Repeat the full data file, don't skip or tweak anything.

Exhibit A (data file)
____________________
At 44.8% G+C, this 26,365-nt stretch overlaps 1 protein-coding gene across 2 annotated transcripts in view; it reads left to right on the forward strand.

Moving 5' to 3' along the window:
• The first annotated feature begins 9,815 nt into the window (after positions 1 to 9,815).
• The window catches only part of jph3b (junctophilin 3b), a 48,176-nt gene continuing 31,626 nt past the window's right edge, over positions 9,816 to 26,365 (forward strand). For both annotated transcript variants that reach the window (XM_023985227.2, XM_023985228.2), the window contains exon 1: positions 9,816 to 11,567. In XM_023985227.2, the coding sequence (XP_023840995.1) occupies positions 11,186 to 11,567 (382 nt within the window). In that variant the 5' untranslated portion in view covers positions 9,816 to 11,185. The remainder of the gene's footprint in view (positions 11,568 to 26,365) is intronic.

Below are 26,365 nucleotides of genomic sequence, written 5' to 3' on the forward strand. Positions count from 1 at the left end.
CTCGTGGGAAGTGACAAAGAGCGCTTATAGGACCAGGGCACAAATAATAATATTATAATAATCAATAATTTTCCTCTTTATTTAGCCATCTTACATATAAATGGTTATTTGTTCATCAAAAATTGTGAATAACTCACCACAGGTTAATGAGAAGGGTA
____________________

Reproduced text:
At 44.8% G+C, this 26,365-nt stretch overlaps 1 protein-coding gene across 2 annotated transcripts in view; it reads left to right on the forward strand.

Moving 5' to 3' along the window:
• The first annotated feature begins 9,815 nt into the window (after positions 1 to 9,815).
• The window catches only part of jph3b (junctophilin 3b), a 48,176-nt gene continuing 31,626 nt past the window's right edge, over positions 9,816 to 26,365 (forward strand). For both annotated transcript variants that reach the window (XM_023985227.2, XM_023985228.2), the window contains exon 1: positions 9,816 to 11,567. In XM_023985227.2, the coding sequence (XP_023840995.1) occupies positions 11,186 to 11,567 (382 nt within the window). In that variant the 5' untranslated portion in view covers positions 9,816 to 11,185. The remainder of the gene's footprint in view (positions 11,568 to 26,365) is intronic.

Below are 26,365 nucleotides of genomic sequence, written 5' to 3' on the forward strand. Positions count from 1 at the left end.
CTCGTGGGAAGTGACAAAGAGCGCTTATAGGACCAGGGCACAAATAATAATATTATAATAATCAATAATTTTCCTCTTTATTTAGCCATCTTACATATAAATGGTTATTTGTTCATCAAAAATTGTGAATAACTCACCACAGGTTAATGAGAAGGGTA